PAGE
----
Finding Your Roots: Poorhouse Records

Isabelle MacLean Drown
By Isabelle MacLean Drown September 15, 2010 12:16

Isabelle MacLean Drown

“If you don’t stop wasting, you’ll land me in the poorhouse!” was a phrase that many of us who were Depression babies grew up hearing.

Poorhouses have been with us for hundreds of years – and many people have been forced to go there as a result of economic failures. They existed in almost every country, and went by other names such as almshouse, workhouse, poor-farm, city home or industrial home.

If one of your ancestors or an entire family missed a census, it very well could be they were regrouping in a poorhouse. Not a happy situation for them, but for today’s researchers, trying hard to break through those genealogy brick walls – well, these poorhouse records could be the loose brick for which they’re looking. You see, because the governments of most countries sent tax money to the poor, they wanted to know how their money was being used; therefore, the names of each and every person entering these institutions were recorded. Now, we just have to find those records.

As I researched this column, I learned that a couple hundred years ago, there was no great shame attached to “going to the poorhouse,” as I had been led to believe. In past ages, a town’s wealthy citizens were expected to help the poor, or paupers, as they were called, and considered it a privilege to exercise charity – that is, until they themselves fell on hard times, mostly due to calamities like the bubonic plague.

After that, the paupers were required to work for their keep, resulting in becoming indentured to the “master.” And with that came the pauper auctions – yes, a white slave trade. This was carried out in all countries where governments had established poorhouses, including America and Canada, and as late as the 1870s.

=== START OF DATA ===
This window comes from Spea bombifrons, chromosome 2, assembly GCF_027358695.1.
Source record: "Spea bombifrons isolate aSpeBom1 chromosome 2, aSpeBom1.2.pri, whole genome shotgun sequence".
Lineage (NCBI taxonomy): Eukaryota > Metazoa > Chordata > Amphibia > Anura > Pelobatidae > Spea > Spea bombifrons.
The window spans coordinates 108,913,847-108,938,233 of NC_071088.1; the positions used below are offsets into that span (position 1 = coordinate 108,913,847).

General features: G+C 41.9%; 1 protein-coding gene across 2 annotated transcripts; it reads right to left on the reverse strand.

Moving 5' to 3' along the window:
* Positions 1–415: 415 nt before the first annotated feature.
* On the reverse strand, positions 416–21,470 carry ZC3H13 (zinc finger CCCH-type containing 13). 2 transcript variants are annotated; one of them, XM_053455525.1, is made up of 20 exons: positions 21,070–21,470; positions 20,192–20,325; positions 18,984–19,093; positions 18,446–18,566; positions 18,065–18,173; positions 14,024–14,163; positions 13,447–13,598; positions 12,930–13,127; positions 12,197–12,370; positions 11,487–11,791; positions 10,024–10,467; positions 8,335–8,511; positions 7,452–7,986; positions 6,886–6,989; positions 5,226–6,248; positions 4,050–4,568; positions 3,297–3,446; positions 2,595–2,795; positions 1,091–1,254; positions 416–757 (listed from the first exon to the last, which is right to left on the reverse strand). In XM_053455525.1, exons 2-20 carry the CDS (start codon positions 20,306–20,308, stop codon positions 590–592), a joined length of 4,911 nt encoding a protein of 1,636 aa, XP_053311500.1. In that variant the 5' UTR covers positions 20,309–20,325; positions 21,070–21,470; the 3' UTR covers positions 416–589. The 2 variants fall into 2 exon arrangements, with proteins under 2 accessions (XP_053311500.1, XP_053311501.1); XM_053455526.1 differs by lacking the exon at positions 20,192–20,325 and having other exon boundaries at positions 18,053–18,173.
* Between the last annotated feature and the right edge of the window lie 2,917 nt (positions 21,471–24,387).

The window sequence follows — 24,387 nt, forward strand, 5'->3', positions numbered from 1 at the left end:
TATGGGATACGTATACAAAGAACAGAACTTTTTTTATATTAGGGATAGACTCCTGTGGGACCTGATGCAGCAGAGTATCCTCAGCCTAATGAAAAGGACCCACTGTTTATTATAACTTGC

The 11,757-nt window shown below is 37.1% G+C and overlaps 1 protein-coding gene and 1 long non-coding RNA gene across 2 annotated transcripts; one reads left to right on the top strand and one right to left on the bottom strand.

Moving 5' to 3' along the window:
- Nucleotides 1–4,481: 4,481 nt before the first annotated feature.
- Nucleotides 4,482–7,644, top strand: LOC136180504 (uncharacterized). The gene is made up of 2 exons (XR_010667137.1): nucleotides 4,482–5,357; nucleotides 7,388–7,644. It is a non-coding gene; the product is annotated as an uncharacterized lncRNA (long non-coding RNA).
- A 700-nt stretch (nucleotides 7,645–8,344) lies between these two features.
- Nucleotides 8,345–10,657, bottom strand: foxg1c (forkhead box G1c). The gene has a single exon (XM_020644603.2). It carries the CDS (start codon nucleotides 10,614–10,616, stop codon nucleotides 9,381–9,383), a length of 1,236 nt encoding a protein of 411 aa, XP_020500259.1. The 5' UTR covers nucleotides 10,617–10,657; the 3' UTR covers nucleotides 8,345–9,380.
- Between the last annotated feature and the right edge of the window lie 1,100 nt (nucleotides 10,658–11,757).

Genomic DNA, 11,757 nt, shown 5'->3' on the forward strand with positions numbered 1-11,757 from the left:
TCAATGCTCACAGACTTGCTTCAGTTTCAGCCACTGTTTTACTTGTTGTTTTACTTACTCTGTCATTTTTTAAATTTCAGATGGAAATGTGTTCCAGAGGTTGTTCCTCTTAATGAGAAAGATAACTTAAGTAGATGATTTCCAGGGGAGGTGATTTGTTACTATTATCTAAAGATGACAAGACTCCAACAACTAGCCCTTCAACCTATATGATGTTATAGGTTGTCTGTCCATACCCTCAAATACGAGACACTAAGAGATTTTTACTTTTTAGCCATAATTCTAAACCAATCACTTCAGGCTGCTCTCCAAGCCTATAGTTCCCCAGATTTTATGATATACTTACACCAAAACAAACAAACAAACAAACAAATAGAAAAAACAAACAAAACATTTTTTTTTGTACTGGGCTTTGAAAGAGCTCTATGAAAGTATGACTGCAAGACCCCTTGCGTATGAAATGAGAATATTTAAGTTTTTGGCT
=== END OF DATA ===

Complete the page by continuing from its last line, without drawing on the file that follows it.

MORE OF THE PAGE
Linda M. Crannel, known as “The Poorhouse Lady,” has done a remarkable job of gathering these records for American poorhouses.  Lucky for us, she has created a website with the genealogist in mind. Go to and search by state for the records. Make sure you read her “Letter to Genealogists” and other items she has posted.

In Scotland, before 1845, heritors, who were the landowners of the parish, were expected to pay for the upkeep of the church, minister and schools. They were also responsible for caring for the poor. It seems that at one time or other, most inhabitants needed help, and the heritor kept a record of their names. These records are kept at the National Archives of Scotland. You can also go to and in the Family History Library Catalog, search under Scotland, [County], [Parish] – Poorhouses, Poor Law, etc. The microfilms can be obtained and viewed at the Family History Center in Sonora (536-9206).This same procedure can be used for searching for the poorhouse records of any country – they all had to take care of their poor.

What about that ancestor whom you know was on that ship but he just disappeared? If he landed “without a penny to his name” he was sent to a poorhouse – most times in the very port where he arrived. Start by checking the “Poor” records for that port.

Don’t forget to Google your city or state or province or country, and add “poorhouse” for a surprise at the records revealed. A sampling:,

or for the Genealogy of a German Workhouse.

The first time I saw a record of one of my ancestors dying in a poorhouse in Scotland, I was sent into a “Why didn’t the family take care of her?” tirade – that is, until I began to study the economy for that area and time, and saw that she probably was kept from dying on the streets, as it was a time of real poverty for everyone. And then again, she may have been so cantankerous that no one wanted her to live with them – who knows.

Until next time, good luck with your research!

Isabelle Drown of Sonora is an author and genealogical expert currently on a one-year history mission in Salt Lake City, Utah. Email her at

­­ Copyright © 2010, Friends and Neighbors Magazine

Isabelle MacLean Drown
By Isabelle MacLean Drown September 15, 2010 12:16
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